(via Michael Neale)
A leaked internal document says Google are in a pickle when it comes to AI, and are being “lapped” by public efforts:
Open-source models are faster, more customizable, more private, and pound-for-pound more capable. They are doing things with $100 and 13B params that we struggle with at $10M and 540B. And they are doing so in weeks, not months. This has profound implications for us.
It would seem that Google’s strength—a monolith with access to vast amounts of data and resources—has become it’s weakness:
Part of what makes LoRA so effective is that it’s stackable. This means that as new and better datasets and tasks become available, the model can be cheaply kept up to date, without ever having to pay the cost of a full run.
By contrast, training giant models from scratch not only throws away the pretraining, but also any iterative improvements that have been made on top. In the open source world, it doesn’t take long before these improvements dominate, making a full retrain extremely costly.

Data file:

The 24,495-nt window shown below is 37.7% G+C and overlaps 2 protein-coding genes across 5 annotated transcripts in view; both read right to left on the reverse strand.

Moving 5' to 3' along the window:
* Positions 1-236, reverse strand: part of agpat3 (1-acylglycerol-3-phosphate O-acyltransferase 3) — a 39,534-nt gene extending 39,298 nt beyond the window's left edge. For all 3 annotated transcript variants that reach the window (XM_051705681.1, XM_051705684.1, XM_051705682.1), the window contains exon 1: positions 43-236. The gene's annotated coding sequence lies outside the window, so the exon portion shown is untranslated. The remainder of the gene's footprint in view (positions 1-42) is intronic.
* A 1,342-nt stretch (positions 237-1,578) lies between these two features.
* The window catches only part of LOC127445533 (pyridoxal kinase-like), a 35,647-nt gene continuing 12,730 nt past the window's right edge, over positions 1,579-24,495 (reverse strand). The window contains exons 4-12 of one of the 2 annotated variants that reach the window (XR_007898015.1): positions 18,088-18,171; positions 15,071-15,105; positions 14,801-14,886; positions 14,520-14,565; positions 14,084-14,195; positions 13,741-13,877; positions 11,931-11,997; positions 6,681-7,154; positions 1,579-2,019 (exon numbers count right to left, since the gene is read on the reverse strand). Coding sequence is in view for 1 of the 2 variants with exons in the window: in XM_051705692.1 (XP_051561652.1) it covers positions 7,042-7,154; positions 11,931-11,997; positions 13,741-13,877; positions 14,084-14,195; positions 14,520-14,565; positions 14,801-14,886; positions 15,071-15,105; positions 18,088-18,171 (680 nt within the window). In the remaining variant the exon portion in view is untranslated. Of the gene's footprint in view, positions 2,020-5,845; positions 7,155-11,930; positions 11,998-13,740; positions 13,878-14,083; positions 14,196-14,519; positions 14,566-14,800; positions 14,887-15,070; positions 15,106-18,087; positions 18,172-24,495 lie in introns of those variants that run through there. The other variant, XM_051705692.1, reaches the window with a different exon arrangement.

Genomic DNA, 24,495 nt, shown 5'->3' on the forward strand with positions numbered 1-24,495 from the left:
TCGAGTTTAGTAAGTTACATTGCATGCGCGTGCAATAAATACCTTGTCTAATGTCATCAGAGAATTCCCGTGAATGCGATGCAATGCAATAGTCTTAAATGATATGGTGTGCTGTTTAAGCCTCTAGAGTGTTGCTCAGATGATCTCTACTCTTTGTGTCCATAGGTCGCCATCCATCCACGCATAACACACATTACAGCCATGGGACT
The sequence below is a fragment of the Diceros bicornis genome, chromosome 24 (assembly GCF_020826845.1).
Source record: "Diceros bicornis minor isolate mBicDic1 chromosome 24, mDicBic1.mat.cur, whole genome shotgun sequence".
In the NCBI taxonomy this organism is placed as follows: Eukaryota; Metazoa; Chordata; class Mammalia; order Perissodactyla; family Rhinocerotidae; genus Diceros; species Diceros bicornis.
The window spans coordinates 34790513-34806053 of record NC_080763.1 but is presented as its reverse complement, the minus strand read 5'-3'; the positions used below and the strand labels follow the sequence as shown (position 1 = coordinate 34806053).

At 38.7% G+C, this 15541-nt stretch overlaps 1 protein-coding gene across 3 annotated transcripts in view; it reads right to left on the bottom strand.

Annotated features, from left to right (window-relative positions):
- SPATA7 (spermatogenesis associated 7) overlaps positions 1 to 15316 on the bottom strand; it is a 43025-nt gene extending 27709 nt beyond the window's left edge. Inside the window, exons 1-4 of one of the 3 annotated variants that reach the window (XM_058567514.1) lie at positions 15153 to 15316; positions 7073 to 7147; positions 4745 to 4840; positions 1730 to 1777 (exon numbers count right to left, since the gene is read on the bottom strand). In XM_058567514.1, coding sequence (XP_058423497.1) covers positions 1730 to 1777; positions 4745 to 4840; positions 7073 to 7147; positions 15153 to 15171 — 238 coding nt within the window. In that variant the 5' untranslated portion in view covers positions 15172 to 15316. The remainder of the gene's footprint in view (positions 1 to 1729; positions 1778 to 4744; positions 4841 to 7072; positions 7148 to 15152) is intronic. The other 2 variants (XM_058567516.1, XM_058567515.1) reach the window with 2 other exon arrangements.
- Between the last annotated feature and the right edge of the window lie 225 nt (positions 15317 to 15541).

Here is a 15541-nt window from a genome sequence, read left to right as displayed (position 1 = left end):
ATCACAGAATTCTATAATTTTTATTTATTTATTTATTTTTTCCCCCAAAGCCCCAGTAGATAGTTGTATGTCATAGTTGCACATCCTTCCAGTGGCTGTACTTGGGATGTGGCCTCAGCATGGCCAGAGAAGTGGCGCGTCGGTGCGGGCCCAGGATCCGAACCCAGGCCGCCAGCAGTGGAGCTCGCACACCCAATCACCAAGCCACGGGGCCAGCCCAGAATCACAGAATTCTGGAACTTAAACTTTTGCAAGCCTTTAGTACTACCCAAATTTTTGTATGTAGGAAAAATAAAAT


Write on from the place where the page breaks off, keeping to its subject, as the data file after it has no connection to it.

Google are also hampered by trying to attack a generic problem, rather than specific use-cases:
LoRA updates are very cheap to produce (~$100) for the most popular model sizes. This means that almost anyone with an idea can generate one and distribute it. Training times under a day are the norm. At that pace, it doesn’t take long before the cumulative effect of all of these fine-tunings overcomes starting off at a size disadvantage.
These models are used and created by people who are deeply immersed in their particular subgenre, lending a depth of knowledge and empathy we cannot hope to match.